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It’s easy to admire the rich lore surrounding New Orleans’ beloved brunch cocktail, the Ramos Gin Fizz. A tall, creamy, handsome sipper made with gin, citrus, and egg white, the Ramos (as it’s nicknamed among those of us who have downed our fair share) is a testament to the fact that day drinking in the Crescent City is nothing short of an art form.
There’s the straight up history of it all: The drink was first concocted by Henry C. Ramos at the dearly departed Imperial Cabinet Saloon (R.I.P.) and named in his honor after it was adopted as an official house drink at the Sazerac Bar inside the Roosevelt Hotel. (I’ll let you guess the bar’s other famous drink.)
There’s the Ramos’ chest-puffing, swaggering role in Louisiana political legend, where the story goes that infamous Louisiana governor Huey P. Long once flew a bartender from New Orleans to New York in order to show northern drink-makers how to properly whip up his favorite liquid breakfast. The Ramos is so storied that every year during Tales of the Cocktail, a group of devoted bartenders from across the globe make a pilgrimage to Henry Ramos’ grave just outside the New Orleans city limits to pour one out for the largely unsung hero.
But the Ramos is so much more than a cocktail you sip because it’s part of some historical canon. It’s a drink that feels downright alive. Without argument, it is perhaps the most physically exhausting cocktail made on the regular behind modern bars today. Each Ramos requires minutes of hard shaking in order to properly emulsify the egg whites in the drink, and it will not accept any lackluster efforts—lest you have a weepy mess of a failed experiment. It’s not a cocktail for the weak, and to this day, watching a bartender make several in a row feels like witnessing the liquor-world equivalent of Rocky Balboa training for a fight.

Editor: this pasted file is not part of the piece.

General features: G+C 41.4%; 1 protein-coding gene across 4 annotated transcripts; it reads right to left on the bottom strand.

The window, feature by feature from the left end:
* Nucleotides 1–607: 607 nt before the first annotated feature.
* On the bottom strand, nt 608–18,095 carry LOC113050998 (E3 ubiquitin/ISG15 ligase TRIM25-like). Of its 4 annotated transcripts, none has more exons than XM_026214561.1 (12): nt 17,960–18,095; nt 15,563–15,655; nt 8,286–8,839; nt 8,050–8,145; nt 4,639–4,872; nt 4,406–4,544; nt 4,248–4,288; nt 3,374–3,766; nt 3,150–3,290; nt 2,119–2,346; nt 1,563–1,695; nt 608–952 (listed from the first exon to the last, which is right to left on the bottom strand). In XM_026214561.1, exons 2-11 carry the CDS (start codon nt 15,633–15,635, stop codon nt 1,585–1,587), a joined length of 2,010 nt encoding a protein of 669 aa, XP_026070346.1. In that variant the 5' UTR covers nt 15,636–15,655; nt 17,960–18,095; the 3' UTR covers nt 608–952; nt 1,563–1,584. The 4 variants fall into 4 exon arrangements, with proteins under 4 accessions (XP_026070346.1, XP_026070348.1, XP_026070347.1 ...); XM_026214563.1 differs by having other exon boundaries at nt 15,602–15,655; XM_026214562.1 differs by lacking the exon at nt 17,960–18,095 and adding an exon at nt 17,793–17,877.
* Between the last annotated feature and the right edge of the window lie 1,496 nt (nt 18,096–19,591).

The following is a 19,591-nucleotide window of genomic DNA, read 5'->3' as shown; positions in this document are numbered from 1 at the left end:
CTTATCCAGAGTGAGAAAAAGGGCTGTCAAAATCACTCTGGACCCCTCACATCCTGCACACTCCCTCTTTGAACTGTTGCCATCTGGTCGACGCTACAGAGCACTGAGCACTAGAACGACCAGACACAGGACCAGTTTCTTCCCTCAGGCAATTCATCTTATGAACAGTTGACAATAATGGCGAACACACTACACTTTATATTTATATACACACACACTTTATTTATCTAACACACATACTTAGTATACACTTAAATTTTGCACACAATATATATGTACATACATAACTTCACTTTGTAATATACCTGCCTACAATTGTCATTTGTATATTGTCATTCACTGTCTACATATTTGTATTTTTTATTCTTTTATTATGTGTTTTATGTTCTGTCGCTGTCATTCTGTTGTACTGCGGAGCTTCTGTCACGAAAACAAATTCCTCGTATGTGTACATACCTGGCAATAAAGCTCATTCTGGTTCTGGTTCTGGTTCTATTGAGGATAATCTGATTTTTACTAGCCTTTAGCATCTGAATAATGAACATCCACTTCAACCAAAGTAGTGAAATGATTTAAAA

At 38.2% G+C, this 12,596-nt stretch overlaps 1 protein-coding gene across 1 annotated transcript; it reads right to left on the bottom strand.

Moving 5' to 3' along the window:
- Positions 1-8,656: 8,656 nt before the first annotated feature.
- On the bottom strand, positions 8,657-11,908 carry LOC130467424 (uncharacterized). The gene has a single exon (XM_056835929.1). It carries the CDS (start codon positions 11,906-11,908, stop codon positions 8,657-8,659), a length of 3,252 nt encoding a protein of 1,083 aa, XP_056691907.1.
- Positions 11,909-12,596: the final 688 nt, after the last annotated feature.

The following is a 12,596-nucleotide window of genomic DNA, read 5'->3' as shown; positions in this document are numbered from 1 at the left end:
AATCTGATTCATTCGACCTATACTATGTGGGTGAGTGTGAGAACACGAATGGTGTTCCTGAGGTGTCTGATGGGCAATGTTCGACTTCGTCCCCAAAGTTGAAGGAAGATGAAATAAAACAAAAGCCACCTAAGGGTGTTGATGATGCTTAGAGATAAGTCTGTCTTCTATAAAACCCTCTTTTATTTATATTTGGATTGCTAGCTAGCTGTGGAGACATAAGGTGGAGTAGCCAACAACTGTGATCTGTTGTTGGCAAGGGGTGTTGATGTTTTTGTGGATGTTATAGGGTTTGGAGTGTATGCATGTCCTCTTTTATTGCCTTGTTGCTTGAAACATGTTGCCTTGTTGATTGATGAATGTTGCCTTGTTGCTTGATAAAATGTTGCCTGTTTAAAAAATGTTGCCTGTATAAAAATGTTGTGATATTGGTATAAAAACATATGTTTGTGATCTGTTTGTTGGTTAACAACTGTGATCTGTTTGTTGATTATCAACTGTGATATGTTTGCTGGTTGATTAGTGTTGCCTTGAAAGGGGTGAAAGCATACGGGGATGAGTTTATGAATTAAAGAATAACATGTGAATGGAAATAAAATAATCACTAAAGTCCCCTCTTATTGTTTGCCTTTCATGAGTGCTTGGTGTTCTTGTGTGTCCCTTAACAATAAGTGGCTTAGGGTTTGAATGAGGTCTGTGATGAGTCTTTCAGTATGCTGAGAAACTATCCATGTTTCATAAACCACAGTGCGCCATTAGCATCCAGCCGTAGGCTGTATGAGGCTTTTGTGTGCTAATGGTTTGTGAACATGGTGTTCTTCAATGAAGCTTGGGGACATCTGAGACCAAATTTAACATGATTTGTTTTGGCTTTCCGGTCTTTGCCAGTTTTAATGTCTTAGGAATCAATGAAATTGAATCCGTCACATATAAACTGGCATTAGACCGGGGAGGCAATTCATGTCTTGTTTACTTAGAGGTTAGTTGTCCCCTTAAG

Seriously. Every single time a Ramos is ordered, a healthy amount of athleticism goes down to even make the drink happen: A sweet spot where science (emulsion! whip shakes!) and pure stamina come together for all to see and, eventually, swill down. Welcome to the gun show, indeed.
There’s also something about the Ramos that makes bartenders feel, well, a little competitive. For a spell in New Orleans, each Monday night, two bartenders would square off in a head-to-head Ramos battle at the beloved service-industry haunt Bar Tonique, trying every trick in the book to make the drink with a sturdier, fluffier head and more boozy bounce to the ounce.
The (friendly—mostly) competitors tried every new trick in the book, from pioneering chilling techniques, to employing the use of Topo Chico instead of soda, to simply attempting to shake harder, faster, stronger. There was one evening the battle became so serious—awash in an Ultralight Beam soundtrack—the entire room held its breath as competitors poured the contents of their cocktail tins into Collins glasses.
Perhaps new attempts to hack the Ramos constant crop up, because ultimately, the drink isn’t ready to be tamed just yet, energizing bartenders to continue experimenting and elevating a morning classic for years to come.
But, a word to the wise. Don’t try to order one of these bad boys past 3 p.m., en masse, or when the bar is slammed: You’ll be met with some pretty serious eye rolls and (yipes!) one very frustrated bartender. For those moments, make it yourself:
- 2 ounces gin
- 1 ounce half and half
- 3/4 ounce simple syrup
- 1/2 ounce lemon juice
- 1/2 ounce lime juice
- 2 dashes orange blossom water
- 1 egg white
- Soda, to top
Sarah's newest book is New Orleans Cocktails, out now!
Tell us: What is your go-to brunch drink?